The proposals follow the passage of the Corporations Amendment (Crowd-sourced Funding) Act 2017, which amended Chapter 7 of the Corporations Act relating to the market licence regime. Implementing the reforms will allow the market licence regime to reflect recent developments in the role of financial markets. Importantly, the proposals will introduce a two-tiered market licence regime, which will be aligned with the approach taken in overseas financial markets.
Submissions to Consultation Paper 293 are due by 31 August 2017.
The MDP recently declined to issue an infringement notice to a market participant for trading using a volume weighted average price (VWAP) algorithm with a daily volume limit.
The algorithm aimed to match the daily VWAP benchmark in a way intended to minimise market impact. The algorithm pursued liquidity throughout the trading day (crossing the spread if necessary) and sought to participate in all closing ASX auctions.
ASIC submitted that, over a two-month period, the trading behaviour of the algorithm (particularly towards the close) resulted in the market for certain shares not being fair and orderly. The MDP, after taking into account the views of ASIC and the market participant, was not satisfied the conduct amounted to a breach of the market integrity rules.
An initial public offer (IPO) is the first time that securities in a company are offered to the public. An IPO also allows companies to generate additional capital. At ASIC, we proactively regulate IPOs with the aim of promoting confidence in our markets.
In the six months to 30 June 2017, prospectuses for 210 offers were lodged with ASIC – 60 of these were IPO prospectuses. We raised disclosure concerns in 70 of the 210 offers.
It is important for issuers to get their prospectus disclosure right. Failure to do so may result in fundraising delays or failure, and additional costs to the issuer.
The most frequent disclosure concerns were that the documents contained unclear or insufficient detail on the use of funds and the business model. The proposed use of funds and business model is something every issuer should know – so it is surprising that issuers have difficulty communicating this information.
For the rest of this year we will continue to review a significant proportion of prospectuses to help make sure they are reliable. We will also look at marketing and other commentary to investors about the offer, including online investor forums and social media.
Recent work we have undertaken suggests a strong interest by investors in gaining access to management presentations. We will be encouraging issuers to provide greater access to management for IPOs, including for retail investors after lodgement of the prospectus.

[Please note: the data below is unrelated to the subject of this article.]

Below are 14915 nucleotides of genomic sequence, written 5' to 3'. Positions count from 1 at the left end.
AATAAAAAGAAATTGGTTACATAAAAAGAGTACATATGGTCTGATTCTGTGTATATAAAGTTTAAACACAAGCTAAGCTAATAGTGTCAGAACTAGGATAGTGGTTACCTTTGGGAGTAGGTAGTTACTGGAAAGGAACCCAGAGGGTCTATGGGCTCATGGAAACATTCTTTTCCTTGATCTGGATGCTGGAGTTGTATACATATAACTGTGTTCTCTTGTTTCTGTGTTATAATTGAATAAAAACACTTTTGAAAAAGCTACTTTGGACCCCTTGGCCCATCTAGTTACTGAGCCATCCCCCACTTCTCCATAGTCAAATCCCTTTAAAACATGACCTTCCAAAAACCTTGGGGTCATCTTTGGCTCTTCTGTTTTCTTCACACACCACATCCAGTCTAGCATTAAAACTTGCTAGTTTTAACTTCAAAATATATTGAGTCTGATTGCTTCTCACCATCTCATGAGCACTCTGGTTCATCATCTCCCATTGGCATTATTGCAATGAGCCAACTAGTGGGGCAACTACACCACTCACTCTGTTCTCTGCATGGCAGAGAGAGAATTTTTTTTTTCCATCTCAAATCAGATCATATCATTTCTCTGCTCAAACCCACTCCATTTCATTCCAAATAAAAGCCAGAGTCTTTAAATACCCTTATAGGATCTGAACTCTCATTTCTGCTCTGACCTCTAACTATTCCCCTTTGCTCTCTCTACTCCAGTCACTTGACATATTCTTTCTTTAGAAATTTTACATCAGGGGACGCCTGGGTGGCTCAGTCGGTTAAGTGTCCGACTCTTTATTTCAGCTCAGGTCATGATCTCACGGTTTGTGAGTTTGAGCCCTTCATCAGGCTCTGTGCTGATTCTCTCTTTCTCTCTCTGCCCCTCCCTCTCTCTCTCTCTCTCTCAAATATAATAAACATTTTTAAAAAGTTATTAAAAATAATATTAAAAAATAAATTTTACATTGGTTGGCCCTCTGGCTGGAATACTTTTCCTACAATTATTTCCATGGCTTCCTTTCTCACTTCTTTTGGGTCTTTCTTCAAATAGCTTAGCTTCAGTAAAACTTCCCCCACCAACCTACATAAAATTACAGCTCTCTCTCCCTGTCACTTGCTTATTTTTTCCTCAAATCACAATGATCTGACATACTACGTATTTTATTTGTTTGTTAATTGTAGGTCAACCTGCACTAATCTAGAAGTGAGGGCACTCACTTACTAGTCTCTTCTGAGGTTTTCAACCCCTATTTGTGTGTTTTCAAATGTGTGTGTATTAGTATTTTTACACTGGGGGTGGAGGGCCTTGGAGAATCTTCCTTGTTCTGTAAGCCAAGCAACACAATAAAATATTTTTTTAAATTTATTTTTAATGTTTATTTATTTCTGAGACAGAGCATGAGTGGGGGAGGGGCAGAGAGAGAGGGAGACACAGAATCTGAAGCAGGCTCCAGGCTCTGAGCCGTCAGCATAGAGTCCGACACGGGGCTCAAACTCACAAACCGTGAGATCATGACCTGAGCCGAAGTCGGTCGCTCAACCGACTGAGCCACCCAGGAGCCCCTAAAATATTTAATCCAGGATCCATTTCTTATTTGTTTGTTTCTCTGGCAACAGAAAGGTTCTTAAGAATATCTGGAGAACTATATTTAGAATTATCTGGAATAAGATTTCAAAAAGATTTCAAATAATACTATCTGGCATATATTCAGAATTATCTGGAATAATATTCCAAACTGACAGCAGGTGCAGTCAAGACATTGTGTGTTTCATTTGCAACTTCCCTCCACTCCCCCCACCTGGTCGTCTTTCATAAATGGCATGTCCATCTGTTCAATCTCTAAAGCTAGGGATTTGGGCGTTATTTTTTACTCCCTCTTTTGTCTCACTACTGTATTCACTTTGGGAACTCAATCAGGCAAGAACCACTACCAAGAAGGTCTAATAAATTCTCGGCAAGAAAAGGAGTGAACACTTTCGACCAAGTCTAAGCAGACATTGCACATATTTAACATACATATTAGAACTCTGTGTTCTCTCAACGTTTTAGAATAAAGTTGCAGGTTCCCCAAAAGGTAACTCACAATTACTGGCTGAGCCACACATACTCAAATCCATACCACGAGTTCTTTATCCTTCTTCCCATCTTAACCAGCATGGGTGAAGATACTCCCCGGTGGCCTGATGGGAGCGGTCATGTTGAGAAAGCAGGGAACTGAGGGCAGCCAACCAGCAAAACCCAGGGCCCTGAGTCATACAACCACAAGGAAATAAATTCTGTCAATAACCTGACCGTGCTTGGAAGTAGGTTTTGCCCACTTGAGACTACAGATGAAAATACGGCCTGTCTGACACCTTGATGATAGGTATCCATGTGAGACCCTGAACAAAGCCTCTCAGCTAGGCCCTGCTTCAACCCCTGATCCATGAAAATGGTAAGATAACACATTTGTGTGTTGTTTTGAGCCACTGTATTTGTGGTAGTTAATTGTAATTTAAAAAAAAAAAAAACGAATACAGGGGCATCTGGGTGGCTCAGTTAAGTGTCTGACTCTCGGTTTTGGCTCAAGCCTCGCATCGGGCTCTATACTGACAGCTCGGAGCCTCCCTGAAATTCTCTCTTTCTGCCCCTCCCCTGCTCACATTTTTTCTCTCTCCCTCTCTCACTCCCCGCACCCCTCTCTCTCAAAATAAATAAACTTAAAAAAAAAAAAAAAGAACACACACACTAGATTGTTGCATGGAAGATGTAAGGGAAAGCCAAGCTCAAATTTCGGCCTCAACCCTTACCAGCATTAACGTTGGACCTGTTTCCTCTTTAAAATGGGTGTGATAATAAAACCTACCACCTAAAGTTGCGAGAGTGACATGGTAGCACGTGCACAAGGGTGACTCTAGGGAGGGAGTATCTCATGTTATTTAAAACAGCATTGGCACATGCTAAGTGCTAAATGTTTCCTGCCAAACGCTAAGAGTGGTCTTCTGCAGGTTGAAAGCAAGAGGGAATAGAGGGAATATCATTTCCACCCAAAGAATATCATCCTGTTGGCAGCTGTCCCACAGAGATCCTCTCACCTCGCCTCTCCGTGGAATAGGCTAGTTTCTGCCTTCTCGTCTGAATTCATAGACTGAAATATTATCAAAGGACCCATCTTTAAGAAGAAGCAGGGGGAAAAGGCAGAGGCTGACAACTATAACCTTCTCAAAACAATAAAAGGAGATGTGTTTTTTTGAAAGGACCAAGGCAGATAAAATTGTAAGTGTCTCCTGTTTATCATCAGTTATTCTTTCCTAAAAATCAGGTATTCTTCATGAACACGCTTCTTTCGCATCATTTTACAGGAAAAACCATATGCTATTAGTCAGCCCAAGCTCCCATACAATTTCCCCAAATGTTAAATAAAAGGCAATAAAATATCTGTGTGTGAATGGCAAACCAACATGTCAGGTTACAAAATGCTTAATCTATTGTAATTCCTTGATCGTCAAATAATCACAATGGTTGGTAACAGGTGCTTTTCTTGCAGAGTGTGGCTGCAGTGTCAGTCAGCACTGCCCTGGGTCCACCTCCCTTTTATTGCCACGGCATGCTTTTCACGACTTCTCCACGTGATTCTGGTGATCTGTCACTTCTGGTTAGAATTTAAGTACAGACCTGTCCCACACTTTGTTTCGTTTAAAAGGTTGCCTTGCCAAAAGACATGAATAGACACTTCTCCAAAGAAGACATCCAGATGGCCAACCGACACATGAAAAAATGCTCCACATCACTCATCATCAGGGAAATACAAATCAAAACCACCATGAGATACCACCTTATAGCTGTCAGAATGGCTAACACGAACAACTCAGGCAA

We have accepted an enforceable undertaking from Avalon Pacific Capital Pty Ltd (Avalon Pacific) in relation to its dealing in securities of five overseas registered companies listed on the National Stock Exchange of Australia (NSX).
Avalon Pacific accepted and placed orders to trade in four companies registered in Samoa, and one registered in the British Virgin Islands. We are concerned that Avalon Pacific did not take into account the following circumstances of the orders:
- the orders resulted in trades that materially increased the price of each security
- the trades appeared to be part of a series intended to increase the price of each security
- the orders were provided to Avalon Pacific by individuals who appear to be involved in the management of the companies
- some of the orders were accompanied by unusual settlement instructions, and
- some of the substantial price increases did not appear to be matched by company announcements that would explain the price increases – and Avalon Pacific made no attempts to determine if there was a legitimate commercial reason for the orders.
Avalon Pacific should reasonably have suspected the orders were placed with the intention of creating a false or misleading appearance of the price of the securities.
Avalon Pacific has agreed to cancel its NSX market participant status and not deal in NSX-listed companies via another market participant.
ASIC Commissioner Cathie Armour said, ‘As gatekeepers, market participants must have systems in place to detect and prevent suspicious orders from being placed on Australian licensed financial markets. ASIC considers this is a significant outcome that will help protect investors and ensure the integrity of the market’.
Our investigation into trading in the companies is continuing.
Most of the market integrity outcomes we achieve don’t make it to mainstream media, but this doesn’t take away from their importance. Every day, ASIC officers work to ensure our markets are fair and efficient. These are their stories.
We recently conducted an investigation of a market participant’s trading after identifying a number of transactions executed by the participant that raised our suspicions.
The market participant had bought or sold as principal on one side of a transaction and then, moments later, sold or bought the same line in the market at the same price. This raised concerns that the participant was unnecessarily acting as principal.
After making inquiries, we found no evidence of the market participant executing these trades to inflate its trading volume.
While no enforcement action was taken, we would like to remind all market participants of their obligations under Rule 5.7.1(a) of the ASIC Market Integrity Rules (ASX Market) 2010. Rule 5.7.1(a) (ASX) states that a market participant must not create a false or misleading appearance of active trading. Breach of Rule 5.7.1(a) (ASX) can result in a maximum penalty of $1,000,000.